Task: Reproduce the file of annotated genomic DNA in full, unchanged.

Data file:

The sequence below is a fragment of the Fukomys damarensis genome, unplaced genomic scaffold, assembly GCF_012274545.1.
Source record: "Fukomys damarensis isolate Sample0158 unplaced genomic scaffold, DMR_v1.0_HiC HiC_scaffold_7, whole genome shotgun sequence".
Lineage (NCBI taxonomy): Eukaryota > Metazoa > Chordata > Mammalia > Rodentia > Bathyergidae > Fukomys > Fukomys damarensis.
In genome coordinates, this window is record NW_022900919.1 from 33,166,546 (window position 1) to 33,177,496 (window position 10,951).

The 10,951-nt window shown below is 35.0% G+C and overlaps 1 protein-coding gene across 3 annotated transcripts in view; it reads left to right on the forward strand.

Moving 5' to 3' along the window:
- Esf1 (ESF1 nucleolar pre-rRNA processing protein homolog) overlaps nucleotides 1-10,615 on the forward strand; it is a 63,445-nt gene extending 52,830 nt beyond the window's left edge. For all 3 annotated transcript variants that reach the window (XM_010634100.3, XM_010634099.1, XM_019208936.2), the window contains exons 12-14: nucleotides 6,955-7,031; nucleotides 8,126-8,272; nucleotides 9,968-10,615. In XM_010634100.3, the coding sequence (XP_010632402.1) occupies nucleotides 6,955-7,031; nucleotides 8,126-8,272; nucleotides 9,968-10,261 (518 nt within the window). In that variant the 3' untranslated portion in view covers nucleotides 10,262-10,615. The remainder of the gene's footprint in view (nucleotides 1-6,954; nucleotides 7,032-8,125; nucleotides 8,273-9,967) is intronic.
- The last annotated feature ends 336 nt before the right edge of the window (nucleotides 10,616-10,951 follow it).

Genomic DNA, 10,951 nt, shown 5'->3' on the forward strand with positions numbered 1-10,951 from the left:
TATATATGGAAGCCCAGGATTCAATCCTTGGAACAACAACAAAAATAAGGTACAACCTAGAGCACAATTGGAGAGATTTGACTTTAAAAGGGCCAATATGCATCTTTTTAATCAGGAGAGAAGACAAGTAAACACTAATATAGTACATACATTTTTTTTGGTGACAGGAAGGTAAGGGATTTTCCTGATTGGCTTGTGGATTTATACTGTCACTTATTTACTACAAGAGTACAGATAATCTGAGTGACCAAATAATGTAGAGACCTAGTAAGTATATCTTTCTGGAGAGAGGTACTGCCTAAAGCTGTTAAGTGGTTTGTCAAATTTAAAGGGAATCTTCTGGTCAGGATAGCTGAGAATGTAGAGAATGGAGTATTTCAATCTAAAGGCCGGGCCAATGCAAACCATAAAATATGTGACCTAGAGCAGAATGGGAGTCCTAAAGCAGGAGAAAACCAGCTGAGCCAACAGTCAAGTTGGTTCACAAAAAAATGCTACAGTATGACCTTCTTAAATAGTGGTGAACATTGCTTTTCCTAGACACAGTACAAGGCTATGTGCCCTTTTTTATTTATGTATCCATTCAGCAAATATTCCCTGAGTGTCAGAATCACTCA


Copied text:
The sequence below is a fragment of the Fukomys damarensis genome, unplaced genomic scaffold, assembly GCF_012274545.1.
Source record: "Fukomys damarensis isolate Sample0158 unplaced genomic scaffold, DMR_v1.0_HiC HiC_scaffold_7, whole genome shotgun sequence".
Lineage (NCBI taxonomy): Eukaryota > Metazoa > Chordata > Mammalia > Rodentia > Bathyergidae > Fukomys > Fukomys damarensis.
In genome coordinates, this window is record NW_022900919.1 from 33,166,546 (window position 1) to 33,177,496 (window position 10,951).

The 10,951-nt window shown below is 35.0% G+C and overlaps 1 protein-coding gene across 3 annotated transcripts in view; it reads left to right on the forward strand.

Moving 5' to 3' along the window:
- Esf1 (ESF1 nucleolar pre-rRNA processing protein homolog) overlaps nucleotides 1-10,615 on the forward strand; it is a 63,445-nt gene extending 52,830 nt beyond the window's left edge. For all 3 annotated transcript variants that reach the window (XM_010634100.3, XM_010634099.1, XM_019208936.2), the window contains exons 12-14: nucleotides 6,955-7,031; nucleotides 8,126-8,272; nucleotides 9,968-10,615. In XM_010634100.3, the coding sequence (XP_010632402.1) occupies nucleotides 6,955-7,031; nucleotides 8,126-8,272; nucleotides 9,968-10,261 (518 nt within the window). In that variant the 3' untranslated portion in view covers nucleotides 10,262-10,615. The remainder of the gene's footprint in view (nucleotides 1-6,954; nucleotides 7,032-8,125; nucleotides 8,273-9,967) is intronic.
- The last annotated feature ends 336 nt before the right edge of the window (nucleotides 10,616-10,951 follow it).

Genomic DNA, 10,951 nt, shown 5'->3' on the forward strand with positions numbered 1-10,951 from the left:
TATATATGGAAGCCCAGGATTCAATCCTTGGAACAACAACAAAAATAAGGTACAACCTAGAGCACAATTGGAGAGATTTGACTTTAAAAGGGCCAATATGCATCTTTTTAATCAGGAGAGAAGACAAGTAAACACTAATATAGTACATACATTTTTTTTGGTGACAGGAAGGTAAGGGATTTTCCTGATTGGCTTGTGGATTTATACTGTCACTTATTTACTACAAGAGTACAGATAATCTGAGTGACCAAATAATGTAGAGACCTAGTAAGTATATCTTTCTGGAGAGAGGTACTGCCTAAAGCTGTTAAGTGGTTTGTCAAATTTAAAGGGAATCTTCTGGTCAGGATAGCTGAGAATGTAGAGAATGGAGTATTTCAATCTAAAGGCCGGGCCAATGCAAACCATAAAATATGTGACCTAGAGCAGAATGGGAGTCCTAAAGCAGGAGAAAACCAGCTGAGCCAACAGTCAAGTTGGTTCACAAAAAAATGCTACAGTATGACCTTCTTAAATAGTGGTGAACATTGCTTTTCCTAGACACAGTACAAGGCTATGTGCCCTTTTTTATTTATGTATCCATTCAGCAAATATTCCCTGAGTGTCAGAATCACTCA